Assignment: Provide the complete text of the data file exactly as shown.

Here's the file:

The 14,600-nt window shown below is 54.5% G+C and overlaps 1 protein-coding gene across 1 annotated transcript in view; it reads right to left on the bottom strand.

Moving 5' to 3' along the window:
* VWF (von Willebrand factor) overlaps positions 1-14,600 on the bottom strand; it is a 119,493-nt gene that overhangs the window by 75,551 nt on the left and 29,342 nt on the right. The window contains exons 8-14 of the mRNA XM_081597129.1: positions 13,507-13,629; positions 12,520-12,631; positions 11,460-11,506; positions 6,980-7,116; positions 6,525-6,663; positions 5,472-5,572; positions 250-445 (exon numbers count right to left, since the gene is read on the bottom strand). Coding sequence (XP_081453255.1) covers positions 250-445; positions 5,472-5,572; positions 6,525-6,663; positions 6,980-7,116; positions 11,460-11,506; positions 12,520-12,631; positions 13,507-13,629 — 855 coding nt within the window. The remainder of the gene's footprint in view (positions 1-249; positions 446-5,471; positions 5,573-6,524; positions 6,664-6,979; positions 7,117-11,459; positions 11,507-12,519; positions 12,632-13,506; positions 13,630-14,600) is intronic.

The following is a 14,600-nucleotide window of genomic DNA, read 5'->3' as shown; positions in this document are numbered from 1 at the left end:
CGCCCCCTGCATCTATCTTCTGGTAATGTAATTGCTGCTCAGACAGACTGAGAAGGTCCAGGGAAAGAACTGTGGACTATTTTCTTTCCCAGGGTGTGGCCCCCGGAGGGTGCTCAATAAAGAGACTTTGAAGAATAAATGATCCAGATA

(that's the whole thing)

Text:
The 14,600-nt window shown below is 54.5% G+C and overlaps 1 protein-coding gene across 1 annotated transcript in view; it reads right to left on the bottom strand.

Moving 5' to 3' along the window:
* VWF (von Willebrand factor) overlaps positions 1-14,600 on the bottom strand; it is a 119,493-nt gene that overhangs the window by 75,551 nt on the left and 29,342 nt on the right. The window contains exons 8-14 of the mRNA XM_081597129.1: positions 13,507-13,629; positions 12,520-12,631; positions 11,460-11,506; positions 6,980-7,116; positions 6,525-6,663; positions 5,472-5,572; positions 250-445 (exon numbers count right to left, since the gene is read on the bottom strand). Coding sequence (XP_081453255.1) covers positions 250-445; positions 5,472-5,572; positions 6,525-6,663; positions 6,980-7,116; positions 11,460-11,506; positions 12,520-12,631; positions 13,507-13,629 — 855 coding nt within the window. The remainder of the gene's footprint in view (positions 1-249; positions 446-5,471; positions 5,573-6,524; positions 6,664-6,979; positions 7,117-11,459; positions 11,507-12,519; positions 12,632-13,506; positions 13,630-14,600) is intronic.

The following is a 14,600-nucleotide window of genomic DNA, read 5'->3' as shown; positions in this document are numbered from 1 at the left end:
CGCCCCCTGCATCTATCTTCTGGTAATGTAATTGCTGCTCAGACAGACTGAGAAGGTCCAGGGAAAGAACTGTGGACTATTTTCTTTCCCAGGGTGTGGCCCCCGGAGGGTGCTCAATAAAGAGACTTTGAAGAATAAATGATCCAGATA